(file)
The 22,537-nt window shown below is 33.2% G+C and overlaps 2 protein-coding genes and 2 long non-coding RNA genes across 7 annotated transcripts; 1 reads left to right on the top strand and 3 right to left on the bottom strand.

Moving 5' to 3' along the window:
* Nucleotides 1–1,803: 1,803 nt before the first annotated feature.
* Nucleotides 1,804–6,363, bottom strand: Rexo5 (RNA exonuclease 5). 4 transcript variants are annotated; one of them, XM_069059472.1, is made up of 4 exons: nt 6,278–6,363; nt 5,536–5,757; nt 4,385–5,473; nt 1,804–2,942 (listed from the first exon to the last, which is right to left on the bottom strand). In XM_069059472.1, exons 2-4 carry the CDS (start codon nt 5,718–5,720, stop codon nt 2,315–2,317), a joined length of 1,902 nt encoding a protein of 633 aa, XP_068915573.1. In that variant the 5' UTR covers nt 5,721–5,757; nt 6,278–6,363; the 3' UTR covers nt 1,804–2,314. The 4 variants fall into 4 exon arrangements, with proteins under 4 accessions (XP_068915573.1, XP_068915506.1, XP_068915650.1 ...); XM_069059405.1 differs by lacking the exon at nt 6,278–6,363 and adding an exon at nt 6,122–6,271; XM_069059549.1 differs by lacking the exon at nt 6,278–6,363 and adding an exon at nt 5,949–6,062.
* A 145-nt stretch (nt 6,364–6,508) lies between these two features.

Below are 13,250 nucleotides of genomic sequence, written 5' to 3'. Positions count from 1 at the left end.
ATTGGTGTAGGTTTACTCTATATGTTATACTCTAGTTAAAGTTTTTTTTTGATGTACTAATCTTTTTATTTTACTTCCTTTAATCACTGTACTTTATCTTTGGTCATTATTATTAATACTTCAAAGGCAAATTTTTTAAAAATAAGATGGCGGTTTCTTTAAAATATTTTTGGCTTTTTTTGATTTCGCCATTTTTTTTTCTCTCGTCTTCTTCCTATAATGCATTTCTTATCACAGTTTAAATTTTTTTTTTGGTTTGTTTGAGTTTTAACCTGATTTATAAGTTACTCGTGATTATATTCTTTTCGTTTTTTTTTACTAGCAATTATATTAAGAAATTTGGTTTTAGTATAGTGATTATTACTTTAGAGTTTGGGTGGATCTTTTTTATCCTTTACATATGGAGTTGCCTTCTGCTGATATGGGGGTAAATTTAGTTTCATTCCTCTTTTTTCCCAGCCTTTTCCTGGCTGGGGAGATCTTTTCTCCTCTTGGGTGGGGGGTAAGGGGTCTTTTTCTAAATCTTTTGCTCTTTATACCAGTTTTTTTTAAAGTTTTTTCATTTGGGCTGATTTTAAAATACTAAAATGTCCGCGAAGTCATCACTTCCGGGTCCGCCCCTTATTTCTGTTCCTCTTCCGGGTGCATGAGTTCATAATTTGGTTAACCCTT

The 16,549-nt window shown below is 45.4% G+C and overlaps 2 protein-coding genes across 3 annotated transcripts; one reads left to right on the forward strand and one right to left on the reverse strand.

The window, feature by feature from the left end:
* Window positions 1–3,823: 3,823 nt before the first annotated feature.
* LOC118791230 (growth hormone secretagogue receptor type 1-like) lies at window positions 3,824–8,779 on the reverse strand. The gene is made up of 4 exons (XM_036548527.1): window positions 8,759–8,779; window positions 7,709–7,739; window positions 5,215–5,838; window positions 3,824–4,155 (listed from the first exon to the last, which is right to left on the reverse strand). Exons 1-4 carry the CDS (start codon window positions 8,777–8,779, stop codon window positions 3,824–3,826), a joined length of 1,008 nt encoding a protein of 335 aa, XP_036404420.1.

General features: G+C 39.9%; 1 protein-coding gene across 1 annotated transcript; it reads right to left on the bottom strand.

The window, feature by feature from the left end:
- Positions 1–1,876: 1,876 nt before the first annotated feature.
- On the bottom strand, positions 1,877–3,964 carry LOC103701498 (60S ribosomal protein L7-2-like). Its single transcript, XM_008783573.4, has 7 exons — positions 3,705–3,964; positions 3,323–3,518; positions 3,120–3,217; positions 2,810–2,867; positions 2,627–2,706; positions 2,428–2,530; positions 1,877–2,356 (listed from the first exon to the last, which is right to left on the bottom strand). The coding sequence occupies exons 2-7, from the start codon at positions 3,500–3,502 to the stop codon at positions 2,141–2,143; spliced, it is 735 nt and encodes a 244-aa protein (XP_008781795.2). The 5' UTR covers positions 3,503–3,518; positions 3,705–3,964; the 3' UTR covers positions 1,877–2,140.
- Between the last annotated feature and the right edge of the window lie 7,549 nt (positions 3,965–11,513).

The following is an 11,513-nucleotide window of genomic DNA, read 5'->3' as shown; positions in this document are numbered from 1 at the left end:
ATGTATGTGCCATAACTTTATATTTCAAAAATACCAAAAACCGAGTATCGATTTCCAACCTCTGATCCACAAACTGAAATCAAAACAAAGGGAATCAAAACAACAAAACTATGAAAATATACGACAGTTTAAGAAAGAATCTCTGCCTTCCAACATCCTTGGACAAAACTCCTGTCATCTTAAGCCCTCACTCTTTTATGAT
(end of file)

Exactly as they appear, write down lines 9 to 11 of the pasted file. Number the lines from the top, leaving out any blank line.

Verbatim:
The window, feature by feature from the left end:
* Window positions 1–3,823: 3,823 nt before the first annotated feature.
* LOC118791230 (growth hormone secretagogue receptor type 1-like) lies at window positions 3,824–8,779 on the reverse strand. The gene is made up of 4 exons (XM_036548527.1): window positions 8,759–8,779; window positions 7,709–7,739; window positions 5,215–5,838; window positions 3,824–4,155 (listed from the first exon to the last, which is right to left on the reverse strand). Exons 1-4 carry the CDS (start codon window positions 8,777–8,779, stop codon window positions 3,824–3,826), a joined length of 1,008 nt encoding a protein of 335 aa, XP_036404420.1.